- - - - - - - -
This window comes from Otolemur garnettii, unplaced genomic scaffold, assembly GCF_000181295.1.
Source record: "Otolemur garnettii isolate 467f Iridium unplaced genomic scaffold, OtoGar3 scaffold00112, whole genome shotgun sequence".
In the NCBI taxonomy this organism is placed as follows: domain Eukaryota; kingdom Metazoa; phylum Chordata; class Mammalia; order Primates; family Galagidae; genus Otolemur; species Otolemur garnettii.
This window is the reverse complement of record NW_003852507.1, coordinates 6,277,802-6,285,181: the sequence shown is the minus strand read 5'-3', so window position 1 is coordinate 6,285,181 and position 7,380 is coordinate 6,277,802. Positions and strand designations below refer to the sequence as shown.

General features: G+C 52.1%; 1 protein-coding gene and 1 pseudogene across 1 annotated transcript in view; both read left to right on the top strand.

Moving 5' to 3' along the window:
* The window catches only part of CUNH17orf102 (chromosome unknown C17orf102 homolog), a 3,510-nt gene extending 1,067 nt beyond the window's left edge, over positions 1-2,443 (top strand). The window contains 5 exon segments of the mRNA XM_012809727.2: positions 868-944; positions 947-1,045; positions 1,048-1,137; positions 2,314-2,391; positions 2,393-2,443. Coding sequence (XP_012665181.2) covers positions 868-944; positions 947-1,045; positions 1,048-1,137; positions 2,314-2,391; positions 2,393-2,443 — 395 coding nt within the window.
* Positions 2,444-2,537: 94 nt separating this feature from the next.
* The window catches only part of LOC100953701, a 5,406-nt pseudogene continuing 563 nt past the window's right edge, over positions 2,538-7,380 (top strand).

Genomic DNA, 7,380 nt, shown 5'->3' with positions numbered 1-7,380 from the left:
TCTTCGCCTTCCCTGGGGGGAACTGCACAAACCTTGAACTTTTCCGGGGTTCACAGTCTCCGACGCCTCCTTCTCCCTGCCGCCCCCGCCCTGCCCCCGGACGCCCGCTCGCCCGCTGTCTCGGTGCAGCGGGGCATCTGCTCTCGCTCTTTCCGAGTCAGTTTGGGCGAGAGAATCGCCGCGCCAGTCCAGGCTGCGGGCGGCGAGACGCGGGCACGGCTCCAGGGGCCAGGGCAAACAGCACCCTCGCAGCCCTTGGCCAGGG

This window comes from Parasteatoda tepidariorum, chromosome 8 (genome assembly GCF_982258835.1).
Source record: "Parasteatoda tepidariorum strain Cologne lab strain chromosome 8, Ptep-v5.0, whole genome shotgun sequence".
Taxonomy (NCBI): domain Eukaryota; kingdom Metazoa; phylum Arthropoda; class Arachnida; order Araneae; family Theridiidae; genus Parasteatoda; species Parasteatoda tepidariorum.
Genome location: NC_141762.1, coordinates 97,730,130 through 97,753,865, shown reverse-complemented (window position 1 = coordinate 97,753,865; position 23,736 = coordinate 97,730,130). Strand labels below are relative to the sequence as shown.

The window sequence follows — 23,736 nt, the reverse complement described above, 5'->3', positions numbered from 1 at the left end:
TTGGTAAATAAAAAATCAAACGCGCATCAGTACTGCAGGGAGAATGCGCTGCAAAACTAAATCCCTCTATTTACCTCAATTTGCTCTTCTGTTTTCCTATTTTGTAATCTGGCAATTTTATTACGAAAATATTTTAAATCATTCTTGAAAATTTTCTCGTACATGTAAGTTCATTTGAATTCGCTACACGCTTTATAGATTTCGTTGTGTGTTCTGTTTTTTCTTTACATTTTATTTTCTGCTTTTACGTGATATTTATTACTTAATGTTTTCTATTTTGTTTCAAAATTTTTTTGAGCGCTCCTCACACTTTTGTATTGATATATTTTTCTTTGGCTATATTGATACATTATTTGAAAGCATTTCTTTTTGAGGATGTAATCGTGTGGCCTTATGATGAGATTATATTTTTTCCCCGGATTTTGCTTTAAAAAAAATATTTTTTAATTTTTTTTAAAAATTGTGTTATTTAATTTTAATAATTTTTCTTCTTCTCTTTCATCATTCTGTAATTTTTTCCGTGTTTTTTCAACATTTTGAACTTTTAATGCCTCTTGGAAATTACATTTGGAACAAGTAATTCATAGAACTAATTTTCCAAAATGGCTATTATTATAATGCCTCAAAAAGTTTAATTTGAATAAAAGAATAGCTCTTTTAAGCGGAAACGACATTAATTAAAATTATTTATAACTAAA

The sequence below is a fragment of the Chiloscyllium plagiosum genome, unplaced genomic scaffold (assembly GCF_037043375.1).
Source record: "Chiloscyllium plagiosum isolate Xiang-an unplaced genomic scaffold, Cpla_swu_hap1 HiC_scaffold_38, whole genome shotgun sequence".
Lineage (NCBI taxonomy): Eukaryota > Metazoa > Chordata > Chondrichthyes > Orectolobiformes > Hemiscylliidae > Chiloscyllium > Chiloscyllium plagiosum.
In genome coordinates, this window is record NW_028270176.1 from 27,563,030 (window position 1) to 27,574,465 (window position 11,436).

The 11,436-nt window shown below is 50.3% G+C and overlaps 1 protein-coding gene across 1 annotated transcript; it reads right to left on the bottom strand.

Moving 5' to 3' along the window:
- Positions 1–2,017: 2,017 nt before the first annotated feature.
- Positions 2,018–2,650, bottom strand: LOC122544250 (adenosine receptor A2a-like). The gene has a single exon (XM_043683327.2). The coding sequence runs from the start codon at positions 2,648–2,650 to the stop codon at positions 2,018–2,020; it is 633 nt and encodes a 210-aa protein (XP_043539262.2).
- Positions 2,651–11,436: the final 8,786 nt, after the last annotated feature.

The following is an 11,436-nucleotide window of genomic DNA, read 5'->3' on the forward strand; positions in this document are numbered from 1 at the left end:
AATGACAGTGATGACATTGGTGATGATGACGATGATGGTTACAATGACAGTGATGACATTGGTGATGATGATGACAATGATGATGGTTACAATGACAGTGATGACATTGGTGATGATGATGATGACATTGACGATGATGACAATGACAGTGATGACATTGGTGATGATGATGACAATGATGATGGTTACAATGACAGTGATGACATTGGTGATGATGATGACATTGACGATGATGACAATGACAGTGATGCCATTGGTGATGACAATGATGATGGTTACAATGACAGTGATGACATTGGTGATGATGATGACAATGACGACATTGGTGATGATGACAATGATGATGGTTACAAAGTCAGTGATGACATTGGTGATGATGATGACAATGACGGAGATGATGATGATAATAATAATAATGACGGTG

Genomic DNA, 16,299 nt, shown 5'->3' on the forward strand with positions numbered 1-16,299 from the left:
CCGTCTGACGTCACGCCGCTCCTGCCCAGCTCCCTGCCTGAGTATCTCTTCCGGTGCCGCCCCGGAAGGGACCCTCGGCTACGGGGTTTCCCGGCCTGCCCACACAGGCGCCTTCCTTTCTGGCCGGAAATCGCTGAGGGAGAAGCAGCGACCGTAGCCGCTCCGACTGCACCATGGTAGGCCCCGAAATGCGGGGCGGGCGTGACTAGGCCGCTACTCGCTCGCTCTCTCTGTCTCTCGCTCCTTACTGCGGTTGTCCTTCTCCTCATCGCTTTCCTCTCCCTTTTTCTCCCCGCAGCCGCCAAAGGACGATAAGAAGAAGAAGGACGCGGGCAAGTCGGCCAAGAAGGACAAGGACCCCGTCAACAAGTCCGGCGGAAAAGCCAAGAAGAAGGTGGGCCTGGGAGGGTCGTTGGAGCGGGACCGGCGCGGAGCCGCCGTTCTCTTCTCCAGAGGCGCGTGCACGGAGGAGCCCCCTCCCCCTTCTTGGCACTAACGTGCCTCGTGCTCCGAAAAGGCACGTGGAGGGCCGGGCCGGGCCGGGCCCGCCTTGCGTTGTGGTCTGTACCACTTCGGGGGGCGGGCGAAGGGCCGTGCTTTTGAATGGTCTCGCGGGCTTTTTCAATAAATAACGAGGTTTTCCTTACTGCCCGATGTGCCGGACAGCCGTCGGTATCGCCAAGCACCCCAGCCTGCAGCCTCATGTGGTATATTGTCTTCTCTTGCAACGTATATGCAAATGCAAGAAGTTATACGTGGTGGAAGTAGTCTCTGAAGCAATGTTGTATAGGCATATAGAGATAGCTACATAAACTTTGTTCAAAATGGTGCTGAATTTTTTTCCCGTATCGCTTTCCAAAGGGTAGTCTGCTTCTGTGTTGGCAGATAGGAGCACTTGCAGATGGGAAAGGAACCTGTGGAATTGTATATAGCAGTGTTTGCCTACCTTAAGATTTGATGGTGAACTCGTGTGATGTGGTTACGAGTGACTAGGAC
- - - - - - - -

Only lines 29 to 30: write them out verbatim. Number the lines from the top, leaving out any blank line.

Genomic DNA, 16,299 nt, shown 5'->3' on the forward strand with positions numbered 1-16,299 from the left:
CCGTCTGACGTCACGCCGCTCCTGCCCAGCTCCCTGCCTGAGTATCTCTTCCGGTGCCGCCCCGGAAGGGACCCTCGGCTACGGGGTTTCCCGGCCTGCCCACACAGGCGCCTTCCTTTCTGGCCGGAAATCGCTGAGGGAGAAGCAGCGACCGTAGCCGCTCCGACTGCACCATGGTAGGCCCCGAAATGCGGGGCGGGCGTGACTAGGCCGCTACTCGCTCGCTCTCTCTGTCTCTCGCTCCTTACTGCGGTTGTCCTTCTCCTCATCGCTTTCCTCTCCCTTTTTCTCCCCGCAGCCGCCAAAGGACGATAAGAAGAAGAAGGACGCGGGCAAGTCGGCCAAGAAGGACAAGGACCCCGTCAACAAGTCCGGCGGAAAAGCCAAGAAGAAGGTGGGCCTGGGAGGGTCGTTGGAGCGGGACCGGCGCGGAGCCGCCGTTCTCTTCTCCAGAGGCGCGTGCACGGAGGAGCCCCCTCCCCCTTCTTGGCACTAACGTGCCTCGTGCTCCGAAAAGGCACGTGGAGGGCCGGGCCGGGCCGGGCCCGCCTTGCGTTGTGGTCTGTACCACTTCGGGGGGCGGGCGAAGGGCCGTGCTTTTGAATGGTCTCGCGGGCTTTTTCAATAAATAACGAGGTTTTCCTTACTGCCCGATGTGCCGGACAGCCGTCGGTATCGCCAAGCACCCCAGCCTGCAGCCTCATGTGGTATATTGTCTTCTCTTGCAACGTATATGCAAATGCAAGAAGTTATACGTGGTGGAAGTAGTCTCTGAAGCAATGTTGTATAGGCATATAGAGATAGCTACATAAACTTTGTTCAAAATGGTGCTGAATTTTTTTCCCGTATCGCTTTCCAAAGGGTAGTCTGCTTCTGTGTTGGCAGATAGGAGCACTTGCAGATGGGAAAGGAACCTGTGGAATTGTATATAGCAGTGTTTGCCTACCTTAAGATTTGATGGTGAACTCGTGTGATGTGGTTACGAGTGACTAGGAC